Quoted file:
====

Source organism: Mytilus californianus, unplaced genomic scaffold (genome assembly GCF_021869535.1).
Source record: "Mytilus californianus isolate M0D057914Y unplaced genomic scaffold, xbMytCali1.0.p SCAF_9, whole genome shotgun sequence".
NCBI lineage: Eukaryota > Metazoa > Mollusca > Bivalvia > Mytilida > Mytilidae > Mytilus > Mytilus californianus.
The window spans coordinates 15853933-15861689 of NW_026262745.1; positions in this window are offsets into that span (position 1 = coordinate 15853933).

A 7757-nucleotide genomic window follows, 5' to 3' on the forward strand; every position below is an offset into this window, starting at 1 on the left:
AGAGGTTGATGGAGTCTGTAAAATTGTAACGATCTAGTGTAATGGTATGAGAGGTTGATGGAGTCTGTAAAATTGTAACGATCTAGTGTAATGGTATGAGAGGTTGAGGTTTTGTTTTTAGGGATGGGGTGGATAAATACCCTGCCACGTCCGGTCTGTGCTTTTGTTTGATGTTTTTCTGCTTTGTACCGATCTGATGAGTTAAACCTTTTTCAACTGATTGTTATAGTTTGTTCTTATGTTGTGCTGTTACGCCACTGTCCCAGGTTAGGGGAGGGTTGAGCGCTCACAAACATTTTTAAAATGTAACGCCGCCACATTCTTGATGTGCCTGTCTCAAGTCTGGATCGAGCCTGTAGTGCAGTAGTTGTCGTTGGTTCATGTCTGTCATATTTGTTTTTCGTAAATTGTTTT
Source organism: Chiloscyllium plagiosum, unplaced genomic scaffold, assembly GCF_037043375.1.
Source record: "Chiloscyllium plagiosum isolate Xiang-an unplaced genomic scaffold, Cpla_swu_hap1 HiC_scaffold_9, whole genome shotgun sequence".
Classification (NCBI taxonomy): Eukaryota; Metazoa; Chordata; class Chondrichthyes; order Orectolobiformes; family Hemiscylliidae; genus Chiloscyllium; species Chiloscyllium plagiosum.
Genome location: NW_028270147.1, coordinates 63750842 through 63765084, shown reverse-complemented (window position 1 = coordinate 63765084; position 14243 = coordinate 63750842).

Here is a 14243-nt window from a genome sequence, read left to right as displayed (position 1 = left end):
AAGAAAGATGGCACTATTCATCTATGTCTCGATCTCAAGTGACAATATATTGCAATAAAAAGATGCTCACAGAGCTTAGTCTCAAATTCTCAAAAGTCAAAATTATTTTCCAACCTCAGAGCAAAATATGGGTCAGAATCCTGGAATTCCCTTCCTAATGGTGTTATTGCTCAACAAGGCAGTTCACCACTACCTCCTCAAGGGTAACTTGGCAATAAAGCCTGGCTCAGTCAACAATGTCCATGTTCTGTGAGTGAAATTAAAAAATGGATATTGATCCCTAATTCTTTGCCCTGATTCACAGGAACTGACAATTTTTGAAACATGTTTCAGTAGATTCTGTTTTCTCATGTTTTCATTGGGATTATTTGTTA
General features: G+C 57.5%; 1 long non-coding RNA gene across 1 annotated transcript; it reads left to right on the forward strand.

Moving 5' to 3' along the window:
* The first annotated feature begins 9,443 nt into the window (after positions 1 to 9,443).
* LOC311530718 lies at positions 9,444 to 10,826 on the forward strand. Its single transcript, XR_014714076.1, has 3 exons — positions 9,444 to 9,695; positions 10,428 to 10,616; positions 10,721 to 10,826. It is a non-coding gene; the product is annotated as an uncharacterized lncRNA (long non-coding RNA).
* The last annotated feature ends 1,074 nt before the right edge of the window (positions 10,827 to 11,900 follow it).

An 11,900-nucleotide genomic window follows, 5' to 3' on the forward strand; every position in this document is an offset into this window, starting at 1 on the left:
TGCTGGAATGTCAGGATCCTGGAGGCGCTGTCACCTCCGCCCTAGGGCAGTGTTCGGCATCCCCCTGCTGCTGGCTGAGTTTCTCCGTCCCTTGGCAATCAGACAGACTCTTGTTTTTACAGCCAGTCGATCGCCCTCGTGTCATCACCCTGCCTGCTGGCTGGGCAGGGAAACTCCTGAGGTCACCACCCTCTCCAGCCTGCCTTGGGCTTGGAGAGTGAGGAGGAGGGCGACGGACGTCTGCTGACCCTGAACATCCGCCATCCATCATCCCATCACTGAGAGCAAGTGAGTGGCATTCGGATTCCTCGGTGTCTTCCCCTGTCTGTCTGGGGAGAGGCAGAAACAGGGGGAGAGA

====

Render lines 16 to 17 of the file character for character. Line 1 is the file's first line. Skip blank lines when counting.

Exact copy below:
* LOC311530718 lies at positions 9,444 to 10,826 on the forward strand. Its single transcript, XR_014714076.1, has 3 exons — positions 9,444 to 9,695; positions 10,428 to 10,616; positions 10,721 to 10,826. It is a non-coding gene; the product is annotated as an uncharacterized lncRNA (long non-coding RNA).
* The last annotated feature ends 1,074 nt before the right edge of the window (positions 10,827 to 11,900 follow it).